The Lazy Psychologist in the Kitchen: Asian Beef with Green Beans

Welcome to another installment of The Lazy Psychologist in the Kitchen. For any newcomers to my blog, you may be wondering why on earth I’m sharing recipes on my mental health blog. The answer is quite simple: food affects mood. Research is letting us know that what we put in our body directly affects how we feel, both physically and emotionally. Did you catch my blog on the “second brain” in our gut? If not, now worries. You can check it out here to learn more about the important role gut health (and what we put into our gut) plays in mood. And did you know that there’s even a new field in psychiatry called “nutritional psychiatry?” Here’s an interesting article on just this very topic from the Harvard Health Blog.  Yep, folks, there’s a lot of established evidence showing the overlap between food and mood.

There’s ample reason to eat plenty of minimally processed, clean food as a way to care for your emotional self. So, let’s all eat good food and be happy, right? Some of us, though, get a teensy bit overwhelmed when thinking about shopping for and making complicated meals. Some of us may feel so busy and pulled in so many directions that it seems almost painful to consider adding ONE MORE THING like cooking to our to-do list. Sound familiar? Yep, this is my life. I attended years and years of graduate school but cooking a simple meal at the end of the day often seems incredibly daunting. As such, I am always looking for ridiculously easy ways to put healthy food into my body and have compiled a few recipes that serve me well in this regard. An important disclaimer for all of my recipe posts: I am not a nutritionist, dietician, or physician, so don’t take my recipe posts as golden advice based on the most recent nutrition science. In sharing some of my personal recipes, my goal is to inspire you to find easy ways to incorporate healthy eating as one way to cultivate healthy mood.

img_3065A few words about this recipe before we get to the tasty action. This one is so simple, I don’t think I’ve ever messed it up. Ok, hang on. As I typed this out, I just had a flashback of scorching the green beans once so let me amend my initial statement: I have made this recipe dozens of times and only messed it up once. Phew, it feels good to be honest, doesn’t it? Where was I? Right, this recipe is quite simple, quick (about 15 minutes), and hard (but not impossible) to mess up, which adds up to major bonus points for this lazy chef. Another bonus: almost everything is cooked up in one dish—a wok. If you’ve read my Lazy Psychologist blogs before, you know I have a major complex about not wanting to wash a ton of dishes after cooking. I believe that characteristic may be part of the actual definition of “lazy.” Look it up in your dictionary and let me know. This recipe gets even more “lazy chef” bonus points because you can eat on the leftovers for a few days. I am a big fan of leftovers because that means I get to conserve some energy that I can invest in other, lazier pursuits.

Now, on to the stir-fried goodness!

*Are you a vegetarian? You can make this with tofu instead. I’ve done just that and it still works well.


3 tbsp low-sodium soy sauce (I use Bragg’s Liquid Aminos)img_3059
2 tbsp rice wine (also called mirin)
1 tbsp raw honey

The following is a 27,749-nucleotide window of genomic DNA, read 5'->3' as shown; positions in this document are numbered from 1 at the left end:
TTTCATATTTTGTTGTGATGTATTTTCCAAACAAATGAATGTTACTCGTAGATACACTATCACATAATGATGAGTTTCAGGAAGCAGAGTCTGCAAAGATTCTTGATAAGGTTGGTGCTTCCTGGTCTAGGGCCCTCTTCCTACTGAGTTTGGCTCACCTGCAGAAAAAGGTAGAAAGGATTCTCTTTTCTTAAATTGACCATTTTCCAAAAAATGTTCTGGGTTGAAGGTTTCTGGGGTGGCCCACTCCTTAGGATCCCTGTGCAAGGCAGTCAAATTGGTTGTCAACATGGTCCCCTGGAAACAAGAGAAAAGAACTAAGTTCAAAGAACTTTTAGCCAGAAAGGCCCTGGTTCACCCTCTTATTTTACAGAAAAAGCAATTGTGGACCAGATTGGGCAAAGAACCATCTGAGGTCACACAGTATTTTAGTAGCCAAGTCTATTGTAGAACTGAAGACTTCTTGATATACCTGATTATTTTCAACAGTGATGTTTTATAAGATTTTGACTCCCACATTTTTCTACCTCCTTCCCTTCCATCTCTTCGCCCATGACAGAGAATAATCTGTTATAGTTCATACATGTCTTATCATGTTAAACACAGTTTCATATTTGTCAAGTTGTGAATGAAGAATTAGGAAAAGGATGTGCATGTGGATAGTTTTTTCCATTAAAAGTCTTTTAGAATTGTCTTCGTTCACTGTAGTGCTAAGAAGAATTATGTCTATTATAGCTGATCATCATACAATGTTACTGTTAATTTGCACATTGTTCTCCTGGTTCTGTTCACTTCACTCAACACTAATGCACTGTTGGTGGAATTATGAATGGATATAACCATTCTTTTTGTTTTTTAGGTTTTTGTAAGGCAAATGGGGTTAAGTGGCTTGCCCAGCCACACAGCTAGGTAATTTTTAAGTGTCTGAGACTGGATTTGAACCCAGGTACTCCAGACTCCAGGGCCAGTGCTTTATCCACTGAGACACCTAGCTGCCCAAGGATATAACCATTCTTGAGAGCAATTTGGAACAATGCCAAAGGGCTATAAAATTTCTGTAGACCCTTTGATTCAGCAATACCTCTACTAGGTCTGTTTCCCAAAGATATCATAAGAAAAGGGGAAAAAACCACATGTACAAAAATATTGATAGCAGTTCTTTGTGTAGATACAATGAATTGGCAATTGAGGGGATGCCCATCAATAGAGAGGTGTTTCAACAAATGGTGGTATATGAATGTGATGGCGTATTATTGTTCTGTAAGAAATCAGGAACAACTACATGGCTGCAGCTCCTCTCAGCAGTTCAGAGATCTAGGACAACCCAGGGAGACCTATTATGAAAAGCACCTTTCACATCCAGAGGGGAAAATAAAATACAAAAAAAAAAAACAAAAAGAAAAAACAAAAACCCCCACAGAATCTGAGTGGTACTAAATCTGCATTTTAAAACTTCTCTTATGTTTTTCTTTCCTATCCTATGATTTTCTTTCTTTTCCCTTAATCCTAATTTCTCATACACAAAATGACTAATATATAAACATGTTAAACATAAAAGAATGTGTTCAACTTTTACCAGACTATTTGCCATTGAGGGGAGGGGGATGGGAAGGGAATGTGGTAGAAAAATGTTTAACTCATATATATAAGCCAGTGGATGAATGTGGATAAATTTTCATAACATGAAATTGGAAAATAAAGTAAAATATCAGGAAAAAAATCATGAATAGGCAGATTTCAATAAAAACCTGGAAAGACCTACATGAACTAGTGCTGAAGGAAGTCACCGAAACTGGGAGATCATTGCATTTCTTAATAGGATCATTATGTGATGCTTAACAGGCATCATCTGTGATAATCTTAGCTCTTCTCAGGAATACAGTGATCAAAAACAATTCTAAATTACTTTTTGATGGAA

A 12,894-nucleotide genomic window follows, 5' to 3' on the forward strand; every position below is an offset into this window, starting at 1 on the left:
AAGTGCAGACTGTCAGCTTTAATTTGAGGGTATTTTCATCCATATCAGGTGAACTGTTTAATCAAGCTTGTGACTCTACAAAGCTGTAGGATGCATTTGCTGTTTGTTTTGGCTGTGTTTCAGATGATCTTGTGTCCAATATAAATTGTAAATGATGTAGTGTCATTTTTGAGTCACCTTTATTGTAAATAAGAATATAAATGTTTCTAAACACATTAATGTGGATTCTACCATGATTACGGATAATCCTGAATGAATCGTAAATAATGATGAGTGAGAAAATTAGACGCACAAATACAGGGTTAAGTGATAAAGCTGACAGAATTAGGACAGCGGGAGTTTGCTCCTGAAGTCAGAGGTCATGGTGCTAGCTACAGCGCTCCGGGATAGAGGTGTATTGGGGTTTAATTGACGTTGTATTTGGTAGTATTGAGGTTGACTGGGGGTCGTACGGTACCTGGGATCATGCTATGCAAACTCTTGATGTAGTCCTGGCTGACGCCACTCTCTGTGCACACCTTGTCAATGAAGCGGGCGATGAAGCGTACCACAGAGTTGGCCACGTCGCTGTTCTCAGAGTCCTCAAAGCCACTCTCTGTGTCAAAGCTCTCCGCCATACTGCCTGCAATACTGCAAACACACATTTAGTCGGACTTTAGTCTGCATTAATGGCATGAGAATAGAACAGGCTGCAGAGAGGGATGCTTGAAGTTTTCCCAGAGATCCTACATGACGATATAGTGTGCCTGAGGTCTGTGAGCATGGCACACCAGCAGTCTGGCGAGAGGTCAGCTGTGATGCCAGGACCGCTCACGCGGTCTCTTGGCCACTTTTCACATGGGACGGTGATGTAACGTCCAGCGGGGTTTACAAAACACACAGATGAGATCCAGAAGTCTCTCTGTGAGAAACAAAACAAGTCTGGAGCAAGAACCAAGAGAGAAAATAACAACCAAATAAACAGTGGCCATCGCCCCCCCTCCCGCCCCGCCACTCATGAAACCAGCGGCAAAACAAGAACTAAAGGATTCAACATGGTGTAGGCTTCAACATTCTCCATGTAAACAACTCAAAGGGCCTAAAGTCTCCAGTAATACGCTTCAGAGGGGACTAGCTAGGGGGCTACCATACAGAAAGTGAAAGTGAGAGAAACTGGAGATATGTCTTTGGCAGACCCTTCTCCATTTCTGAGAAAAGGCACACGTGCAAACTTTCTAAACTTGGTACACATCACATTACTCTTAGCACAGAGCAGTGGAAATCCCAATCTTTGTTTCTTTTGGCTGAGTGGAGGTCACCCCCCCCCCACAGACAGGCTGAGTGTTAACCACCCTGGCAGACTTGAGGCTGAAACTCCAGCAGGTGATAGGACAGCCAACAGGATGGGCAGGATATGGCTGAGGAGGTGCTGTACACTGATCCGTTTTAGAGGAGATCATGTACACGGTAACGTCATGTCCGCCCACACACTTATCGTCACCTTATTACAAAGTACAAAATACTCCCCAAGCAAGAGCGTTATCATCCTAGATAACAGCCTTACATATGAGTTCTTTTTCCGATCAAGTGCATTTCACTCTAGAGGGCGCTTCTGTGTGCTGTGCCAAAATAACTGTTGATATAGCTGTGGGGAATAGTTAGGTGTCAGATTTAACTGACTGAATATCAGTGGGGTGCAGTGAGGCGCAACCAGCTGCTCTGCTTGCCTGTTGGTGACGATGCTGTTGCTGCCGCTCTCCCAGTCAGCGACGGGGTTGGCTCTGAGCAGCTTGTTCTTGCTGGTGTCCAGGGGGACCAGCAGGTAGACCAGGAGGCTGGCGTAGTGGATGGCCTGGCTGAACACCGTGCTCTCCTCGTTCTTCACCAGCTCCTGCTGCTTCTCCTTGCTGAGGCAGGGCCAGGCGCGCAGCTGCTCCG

1 tsp arrowroot powder (or cornstarch)
1 pound fresh green beans, washed and trimmed (Lazy Tips: sometimes, you can even buy them already washed and trimmed. You can also use frozen, just thaw for a bit in the microwave)
3 tbsp water
1 tbsp chopped garlic (Lazy Tip: you can buy this in a jar, already chopped and ready to use!)
1 tbsp chopped ginger (Lazy Tip: you can also buy this in a jar!)
3/4 lb round steak, sliced into thin strips (Lazy Tip: you can often find this pre-sliced in the meat department. Bonus point from this lazy cook because I hate to handle and cut raw meat.)
Oil for stir-fry (I recommend sunflower, coconut, or grapeseed, which can all handle high heat. I do not recommend olive oil for stir-frying as the high temps can damage the healthy fats).
1 cup cooked brown rice

Serves four.


Combine the soy sauce, rice wine, honey, and arrowroot powder in a small bowl and mix well. Put aside, and congratulate yourself on being able to manage four ingredients at the same time—you are rocking this cooking stuff!

img_3060Heat up about a teaspoon of oil in a wok or large, deep skillet at medium-high heat. Toss the green beans
into the wok and stir-fry for about a minute. Add two tablespoons water to wok and cover for 5-7 minutes. This is steaming your green beans, so you can check tenderness after about 5 minutes and cook to your preference. Personally, I like mine a bit crunchy so I cook mine about 5-6 minutes. If you like yours a bit softer, please empower yourself to cook them a bit longer. Learn from my mistakes: if you fail to set a timer and let your green beans cook for so long that all the water dries up, your house will smell like scorched green beans for a while. And somehow life will go on.



Once the green beans are cooked to your satisfaction, empty them into a bowl and put aside, once again giving yourself a pat on the back for your cooking aptitude. Heat up another teaspoon of oil in the wok at medium-high heat. Add garlic and ginger and stir-fry for 1 minute. Add slices of beef to wok and stir-fry 2-4 minutes until just done (I like mine a bit pink in the middle, so mine is done in about 3 minutes.

img_3063Turn heat up to high and immediately add the sauce bowl you made up earlier. Stir constantly until mixture comes to a boil. The sauce should have thickened quite a bit. Remove from heat and toss in green beans.
Serve over brown rice and enjoy! If you are too lazy to cook up rice, this dish tastes great on it’s own.

May you be healthy, happy, and well-fed,
Dr. Jen